The extended evolutionary synthesis and the role of soft inheritance in evolution

Last month, Tom Dickins and Qazi Rahman published a provocative review article with the above title in Proc R Soc B (hat tip Emma Cohen):

http://rspb.royalsocietypublishing.org/content/early/2012/05/10/rspb.2012.0273.abstract?papetoc

I made a rather longwinded comment about the article on Emma’s Facebook page, which I thought it might be better to post here…

From a quick skim of the paper I find it a bit polemical. The argument is persuasive as far as it goes. I like the idea of “developmental calibration” (neat term). But the abstract and introduction seem much more ambitious than what they actually show in the paper. I just don’t see how demonstrating that epigenetic effects and learning biases can be adaptive in terms of an individual’s inclusive fitness invalidates the whole idea of “soft inheritance”.

Two observations:

(i) The article is really about epigenetics rather than soft inheritance more generally. They highlight niche construction in the abstract and introduction, but only use the term once after that, in their discussion of Bolhuis et al. in Section 4. Unless I missed it, nowhere do they directly address the key insight of niche constructionism, which is that genes can causally influence the environment as well as vice versa. The implication of this insight is that natural selection is a dynamic system: the idea that information flows only downstream, from environment to genotype to phenotype, is a useful fiction that (like Newtonian physics) may approximate 99% of reality, but breaks down under extreme circumstances – i.e. when animals evolve complex enough behaviour to change their environment radically. In these circumstances, does it make sense any more to speak of “maximising fitness”, since fitness is always relative to a given environment? Is the ability to change one’s environment part of one’s fitness? I would think it makes more sense to see things in terms of a fitness landscape with attractors dotted around it. I have no idea how to flesh that out theoretically, but I get the sense that the modern synthesis does break down a bit there.

(An aside about fitness: To be honest, the phrase “maximising fitness” gets my hackles up at the best of times. I tend to think of evolution as a deeply historical, stochastic process, and this phrase just seems like an abstraction too far to me. I don’t think I’m the only one… How does one know what the maximum fitness is in a given environment and for given developmental constraints? And as Emma pointed out, the maximum will vary wildly as the environment varies anyway. So maybe the phrase makes as much sense with niche construction as it ever does. I guess my intuition is just that allowing genes to feed back into the environment makes the system truly dynamic. And there is an important difference between viewing behaviour as an extended phenotype – as I suppose Dickins & Rahman do – and viewing it as niche construction, which is that niche construction affects all members of a community, whereas conceptually, an extended phenotype is likely to be seen as affecting only the bearers of a particular genotype. Maybe that distinction needs to be highlighted more, I don’t know: I’ve never seen it made before, but then I feel a bit out of my depth here … Sometimes I wish I had a biology degree!)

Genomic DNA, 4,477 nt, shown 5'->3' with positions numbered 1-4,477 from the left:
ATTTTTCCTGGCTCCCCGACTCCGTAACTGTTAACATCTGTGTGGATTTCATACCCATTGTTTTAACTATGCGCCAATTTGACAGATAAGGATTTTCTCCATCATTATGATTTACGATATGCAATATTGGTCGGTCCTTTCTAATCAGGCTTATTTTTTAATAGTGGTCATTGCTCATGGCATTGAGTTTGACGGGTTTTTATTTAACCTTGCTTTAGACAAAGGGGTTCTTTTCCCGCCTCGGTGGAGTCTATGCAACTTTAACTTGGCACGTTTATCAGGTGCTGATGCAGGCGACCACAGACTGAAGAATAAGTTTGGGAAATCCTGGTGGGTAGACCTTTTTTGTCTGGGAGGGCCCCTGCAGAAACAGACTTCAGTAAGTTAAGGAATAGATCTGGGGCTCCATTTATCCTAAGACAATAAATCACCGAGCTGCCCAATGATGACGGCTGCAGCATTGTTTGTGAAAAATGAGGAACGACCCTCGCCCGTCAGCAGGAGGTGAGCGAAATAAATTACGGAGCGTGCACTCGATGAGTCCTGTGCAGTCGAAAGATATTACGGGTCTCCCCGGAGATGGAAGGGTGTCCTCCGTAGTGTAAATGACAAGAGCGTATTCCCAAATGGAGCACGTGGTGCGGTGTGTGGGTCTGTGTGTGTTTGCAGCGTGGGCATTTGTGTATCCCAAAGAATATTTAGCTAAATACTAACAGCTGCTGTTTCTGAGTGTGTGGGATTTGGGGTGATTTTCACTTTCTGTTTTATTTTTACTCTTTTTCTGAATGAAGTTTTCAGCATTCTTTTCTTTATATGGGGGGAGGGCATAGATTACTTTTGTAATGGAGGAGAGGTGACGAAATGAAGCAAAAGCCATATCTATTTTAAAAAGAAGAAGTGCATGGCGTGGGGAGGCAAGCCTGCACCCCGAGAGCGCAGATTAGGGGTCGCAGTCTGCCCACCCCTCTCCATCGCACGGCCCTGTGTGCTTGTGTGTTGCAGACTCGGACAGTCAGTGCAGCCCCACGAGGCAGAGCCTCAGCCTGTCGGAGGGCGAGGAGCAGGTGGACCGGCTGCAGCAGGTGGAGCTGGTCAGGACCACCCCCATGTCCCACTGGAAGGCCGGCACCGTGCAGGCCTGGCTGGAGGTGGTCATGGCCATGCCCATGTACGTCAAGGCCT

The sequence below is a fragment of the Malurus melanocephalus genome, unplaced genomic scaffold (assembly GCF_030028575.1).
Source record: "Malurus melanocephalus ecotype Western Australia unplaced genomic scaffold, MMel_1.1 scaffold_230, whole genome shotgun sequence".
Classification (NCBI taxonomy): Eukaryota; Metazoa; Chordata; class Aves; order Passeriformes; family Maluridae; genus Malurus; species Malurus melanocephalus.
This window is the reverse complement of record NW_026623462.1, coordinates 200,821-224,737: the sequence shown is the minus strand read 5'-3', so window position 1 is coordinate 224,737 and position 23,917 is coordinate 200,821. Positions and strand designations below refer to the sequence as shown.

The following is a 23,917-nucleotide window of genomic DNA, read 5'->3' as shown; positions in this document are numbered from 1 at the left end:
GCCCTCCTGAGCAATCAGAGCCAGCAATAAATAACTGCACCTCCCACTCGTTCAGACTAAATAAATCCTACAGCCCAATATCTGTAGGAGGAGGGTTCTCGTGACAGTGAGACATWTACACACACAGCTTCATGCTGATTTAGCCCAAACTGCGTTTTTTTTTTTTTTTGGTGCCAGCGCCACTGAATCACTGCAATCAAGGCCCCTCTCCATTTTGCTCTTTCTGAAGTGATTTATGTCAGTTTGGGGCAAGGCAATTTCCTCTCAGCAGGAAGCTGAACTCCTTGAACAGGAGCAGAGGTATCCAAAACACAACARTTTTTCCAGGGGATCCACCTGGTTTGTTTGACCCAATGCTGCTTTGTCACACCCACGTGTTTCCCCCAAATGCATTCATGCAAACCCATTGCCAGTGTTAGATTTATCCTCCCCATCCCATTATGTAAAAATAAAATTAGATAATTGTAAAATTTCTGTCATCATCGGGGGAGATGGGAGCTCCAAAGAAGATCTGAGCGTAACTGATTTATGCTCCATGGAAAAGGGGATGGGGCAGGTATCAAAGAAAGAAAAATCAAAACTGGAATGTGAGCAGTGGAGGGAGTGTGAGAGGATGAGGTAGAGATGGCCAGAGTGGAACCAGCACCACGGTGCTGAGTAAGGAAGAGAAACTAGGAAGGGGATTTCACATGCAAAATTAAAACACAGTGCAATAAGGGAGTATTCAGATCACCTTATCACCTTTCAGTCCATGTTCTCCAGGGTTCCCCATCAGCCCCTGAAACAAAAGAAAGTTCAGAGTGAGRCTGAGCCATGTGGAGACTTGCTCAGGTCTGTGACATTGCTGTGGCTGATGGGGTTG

(ii) Section 5 mainly talks about rats. Despite the fact that they criticise Bolhuis et al.’s argument about human brain evolution, nowhere do they acknowledge the point that a human mind is qualitatively different from a rat mind. As Dawkins noted back in the 70s (and probably others before him) humans are different because we have symbolic cultural systems (e.g. language) that are replicated by exact imitation. This is a parallel evolutionary system, a form of “soft inheritance” that must interact with “hard inheritance” in conceptually very problematic ways. Yes, niche construction might be a footnote if we looked only at the rest of the animal kingdom, but one of the most exciting things about the idea – for me at least! – is that it provides a really nice way to think about how human culture may on the one hand be rooted in non-human social learning – since other animals practise ‘primitive’ forms of niche construction – while on the other hand taking things to a whole new level in terms of our ability to impact our environment. Dickins & Rahman’s focus on epigenetics, in this article, leaves that appeal completely intact, in my mind.

Really interested  in getting a proper discussion going about this, particularly from people who have the biological training that I lack!

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4 Responses to The extended evolutionary synthesis and the role of soft inheritance in evolution

  1. C McC says:

    Hey I may as well share what I sent to you earlier so people can butcher it 😉

    “Hey Gordon, saw your post on that paper. Just downloaded it. I’ve been loosely following the literature on the EES since the big Altenberg conference in 2008. You probably heard of it – was organised by Massimo Pigliucci, cited in the Dickens et al paper. I read a few chapters of the edited book that came out of it (Pigliucci & Muller)and I am sympathetic to the EES idea. There was a trashy science ‘journalism’ book came out of it http://www.goodreads.com/book/show/7761665-the-altenberg-16 that was an overblown take on EES that kind of ruined any proper discussion that would have been had about it.

    I’d absolutely agree that niche-construction is a part of an organisms ‘fitness’, and I’d also agree that ‘maximising fitness’ is a limited concept given that environments change, and can be changed by organisms’ agency. Steven Rose is quite good on this, as is Richard Lewontin (see Triple Helix: gene, organism, environment).